Farah's latest target, as detailed in his Nov. 25 column: Kevin Hulten, a blogger for a weekly newspaper in Wisconsin. Writing about someone who forwarded a Nov. 11 WND article by Bob Unruh about how "members of a pro-homosexual, pro-anarchy organization" interrupted a church service in Michigan, Hulten stated: "The mere fact that you reference a 'story' from a site that purports to be 'A free press for a free people' and then in the next breath complains that no news outlets have covered the purported attack should tell you that upon deeper examination that even you know that the old WorldNetDaily is not an acceptable source of information."
Of course, as we've repeatedly detailed, Hulten's basic premise is correct. But that didn't stop Farah from going off the handle. Farah called Hulten's paper (as he did with the Huffington Post, where our article on WND that incured Farah's wrath appeared) "insignificant," a "pathetic journalistic institution" and "that rag," and denigrated Hulten (as he did with us) by calling him a "simpleton" and someone "who pontificates on things he doesn't understand in between blogging about high school football games." He engaged in his usual manhood-measuring game (as he did with us), complaining that the paper's website "provides no place on its website where readers can evaluate the relative experience of its top management and staff." And he engages in his usual disingenuous defense of WND.
Farah wrote that "WND based its Nov. 11 story, written by a 30-year veteran of the Associated Press, by the way, on five separate sources and has yet to be questioned by anyone with any knowledge of the report." In fact, Unruh's account of the church protest is based solely on one person, a right-wing blogger, Nick DeLeeuw. The other sources Unruh cites -- a press release from the church, and right-wing activsts Randy Thomasson, Gary Glenn, and the Catholic League's Bill Donohue (the church in question is not Catholic) -- are commenting on the incident, not corroborating DeLeeuw's acount. Further, as we've detailed, Unruh's work for WND has produced articles so deficient in journalistic balance and ethics that they would never pass muster at his old employer, the AP.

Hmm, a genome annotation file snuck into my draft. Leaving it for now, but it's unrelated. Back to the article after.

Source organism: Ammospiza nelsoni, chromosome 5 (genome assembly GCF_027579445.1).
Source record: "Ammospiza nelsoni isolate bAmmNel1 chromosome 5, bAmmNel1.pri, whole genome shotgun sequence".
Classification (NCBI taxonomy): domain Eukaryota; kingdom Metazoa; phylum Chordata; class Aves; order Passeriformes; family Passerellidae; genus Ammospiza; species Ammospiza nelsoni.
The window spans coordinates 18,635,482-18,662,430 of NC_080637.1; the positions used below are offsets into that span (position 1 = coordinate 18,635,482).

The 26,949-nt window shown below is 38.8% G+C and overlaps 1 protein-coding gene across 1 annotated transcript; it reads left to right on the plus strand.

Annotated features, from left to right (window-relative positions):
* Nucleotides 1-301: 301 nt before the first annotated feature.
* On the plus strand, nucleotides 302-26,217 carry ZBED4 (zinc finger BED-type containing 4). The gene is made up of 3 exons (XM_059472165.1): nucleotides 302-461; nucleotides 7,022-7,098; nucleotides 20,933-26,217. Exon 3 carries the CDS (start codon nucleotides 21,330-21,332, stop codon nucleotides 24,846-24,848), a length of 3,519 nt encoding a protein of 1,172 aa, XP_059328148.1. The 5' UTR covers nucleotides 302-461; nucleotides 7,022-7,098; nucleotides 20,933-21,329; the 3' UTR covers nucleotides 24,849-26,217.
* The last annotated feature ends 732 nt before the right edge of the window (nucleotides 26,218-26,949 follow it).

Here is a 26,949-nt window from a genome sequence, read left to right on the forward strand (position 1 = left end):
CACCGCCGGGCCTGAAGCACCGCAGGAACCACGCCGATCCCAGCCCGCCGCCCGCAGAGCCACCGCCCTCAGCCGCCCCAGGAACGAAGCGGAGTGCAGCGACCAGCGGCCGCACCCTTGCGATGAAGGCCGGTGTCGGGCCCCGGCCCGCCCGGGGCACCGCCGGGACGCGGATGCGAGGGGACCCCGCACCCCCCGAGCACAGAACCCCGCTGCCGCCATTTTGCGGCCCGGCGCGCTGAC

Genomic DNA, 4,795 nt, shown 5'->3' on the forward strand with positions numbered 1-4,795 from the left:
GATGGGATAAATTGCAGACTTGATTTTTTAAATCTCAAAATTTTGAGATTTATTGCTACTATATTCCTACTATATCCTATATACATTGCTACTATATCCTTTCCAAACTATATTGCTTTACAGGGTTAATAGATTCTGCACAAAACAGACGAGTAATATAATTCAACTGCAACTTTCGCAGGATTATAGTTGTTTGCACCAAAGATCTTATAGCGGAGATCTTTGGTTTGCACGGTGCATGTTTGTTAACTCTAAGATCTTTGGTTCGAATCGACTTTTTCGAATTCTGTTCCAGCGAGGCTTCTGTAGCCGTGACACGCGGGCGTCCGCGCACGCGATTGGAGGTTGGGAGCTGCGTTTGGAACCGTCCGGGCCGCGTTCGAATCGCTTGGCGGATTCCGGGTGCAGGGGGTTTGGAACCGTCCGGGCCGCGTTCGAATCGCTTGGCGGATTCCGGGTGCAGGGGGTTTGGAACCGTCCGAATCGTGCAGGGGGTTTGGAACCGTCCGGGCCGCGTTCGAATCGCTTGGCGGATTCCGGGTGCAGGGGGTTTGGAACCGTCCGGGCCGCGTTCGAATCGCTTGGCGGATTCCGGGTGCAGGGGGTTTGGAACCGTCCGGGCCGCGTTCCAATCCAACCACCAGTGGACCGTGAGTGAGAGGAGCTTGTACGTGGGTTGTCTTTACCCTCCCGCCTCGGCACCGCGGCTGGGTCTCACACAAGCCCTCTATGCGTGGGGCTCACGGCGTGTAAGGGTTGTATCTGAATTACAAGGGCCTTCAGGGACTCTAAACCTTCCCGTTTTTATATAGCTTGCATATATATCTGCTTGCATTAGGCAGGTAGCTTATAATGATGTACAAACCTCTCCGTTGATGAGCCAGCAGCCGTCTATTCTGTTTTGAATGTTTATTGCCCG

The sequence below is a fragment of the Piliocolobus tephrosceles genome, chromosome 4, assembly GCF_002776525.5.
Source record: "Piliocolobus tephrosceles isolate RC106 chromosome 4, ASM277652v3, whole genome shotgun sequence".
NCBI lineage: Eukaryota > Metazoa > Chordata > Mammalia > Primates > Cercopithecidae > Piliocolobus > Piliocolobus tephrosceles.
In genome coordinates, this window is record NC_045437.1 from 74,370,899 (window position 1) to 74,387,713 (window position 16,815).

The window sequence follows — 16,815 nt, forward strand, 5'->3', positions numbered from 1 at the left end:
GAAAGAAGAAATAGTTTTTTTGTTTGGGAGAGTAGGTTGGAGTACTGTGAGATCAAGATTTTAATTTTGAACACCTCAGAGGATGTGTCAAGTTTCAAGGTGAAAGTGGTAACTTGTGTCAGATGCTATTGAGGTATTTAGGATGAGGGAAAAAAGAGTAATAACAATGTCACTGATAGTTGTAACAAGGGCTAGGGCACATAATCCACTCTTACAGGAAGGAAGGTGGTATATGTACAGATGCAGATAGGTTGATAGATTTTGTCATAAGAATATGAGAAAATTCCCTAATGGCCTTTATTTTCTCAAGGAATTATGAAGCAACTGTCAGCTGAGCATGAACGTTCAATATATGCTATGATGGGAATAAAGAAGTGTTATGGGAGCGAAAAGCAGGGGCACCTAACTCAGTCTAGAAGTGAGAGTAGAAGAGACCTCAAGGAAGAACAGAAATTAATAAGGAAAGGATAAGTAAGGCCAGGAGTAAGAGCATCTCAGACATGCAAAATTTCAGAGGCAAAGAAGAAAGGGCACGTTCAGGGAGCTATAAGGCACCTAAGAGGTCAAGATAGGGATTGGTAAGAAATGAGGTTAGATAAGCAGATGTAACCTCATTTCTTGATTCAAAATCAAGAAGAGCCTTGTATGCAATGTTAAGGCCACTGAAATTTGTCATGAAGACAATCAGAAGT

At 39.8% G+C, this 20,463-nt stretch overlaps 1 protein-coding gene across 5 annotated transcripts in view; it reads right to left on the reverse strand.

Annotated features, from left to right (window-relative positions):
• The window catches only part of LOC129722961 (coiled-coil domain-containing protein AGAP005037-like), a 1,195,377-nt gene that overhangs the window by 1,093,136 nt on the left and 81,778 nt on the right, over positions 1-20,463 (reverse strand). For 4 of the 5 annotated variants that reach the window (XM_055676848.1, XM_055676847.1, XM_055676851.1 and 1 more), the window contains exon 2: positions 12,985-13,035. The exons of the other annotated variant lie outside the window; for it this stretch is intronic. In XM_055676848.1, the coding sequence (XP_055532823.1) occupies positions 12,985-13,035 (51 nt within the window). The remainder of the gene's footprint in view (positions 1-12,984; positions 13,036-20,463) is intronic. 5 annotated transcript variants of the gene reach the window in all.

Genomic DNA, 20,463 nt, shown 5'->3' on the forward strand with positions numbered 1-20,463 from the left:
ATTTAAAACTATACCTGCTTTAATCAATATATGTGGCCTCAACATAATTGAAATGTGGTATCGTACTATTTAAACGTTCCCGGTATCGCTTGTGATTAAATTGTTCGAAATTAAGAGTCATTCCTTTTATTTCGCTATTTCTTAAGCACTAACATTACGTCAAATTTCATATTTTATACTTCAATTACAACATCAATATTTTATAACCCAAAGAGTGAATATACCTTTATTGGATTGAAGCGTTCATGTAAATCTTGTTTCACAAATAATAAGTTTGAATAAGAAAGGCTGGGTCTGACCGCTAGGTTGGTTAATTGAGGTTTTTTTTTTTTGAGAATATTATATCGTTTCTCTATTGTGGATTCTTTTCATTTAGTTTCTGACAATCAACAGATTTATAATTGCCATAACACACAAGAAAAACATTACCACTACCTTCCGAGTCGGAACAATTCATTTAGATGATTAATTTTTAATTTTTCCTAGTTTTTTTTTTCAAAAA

Nowhere, however, did Farah respond to this statement by Hulten:
This is another important sign to note when evaluating your potential media gathering sites: if investigative articles are followed by attempts to propagandize the conclusions reached in said article with the profits headed directly towards the authors, then this is not a good sign. Not good at all.
The beauty of today’s electronic age is that we all have the ability to evaluate the worth of any given form of media, and to discard it if it doesn’t live up to certain standards.
It has become extremely popular in some circles to blame the media for all the ills that society faces, especially in the political realm. I often wonder if this media spite is a backlash from partisans who are just a little pissed that certain media members uncovered a little too much dirt about their party favorites.
That said, in today’s media world, if you don’t like the point of view provided by the source you’re evaluating, then you are free to navigate your way to a provider that lines up with the way that you see the world.
But therein lies the rub: if we all surrender the middle ground in attempt to find “media” sources that line up with a certain ideology, how will we ever know what is true anymore?
That, dear reader, is why you get the Lake Stevens Journal in your mailbox every Wednesday.
Further, contrary to Farah's claim that "I still care about truth – and fighting for it everywhere," WND has a long history of lying to and misleading its readers.
We, by the way, are linked to in Farah's column as an example of the "medium-size venues" that have criticized WND. Though WND graciously published our response to Farah at WND, he has yet to comment further on it or actually substantively rebut any specific claim we've made about WND.
Instead, Farah has apparently decided that all criticism of him and WND is not legitimate; he laments in this column that "it seems like everyone wants to take a shot at me and my news agency." Of course, Farah is not shy about passing judgment on other news organizations -- usually for daring to express an opinion about WND that is insufficiently praiseworthy.
If you dish it out, shouldn't you be able to take it? Farah demonstrates that he can't.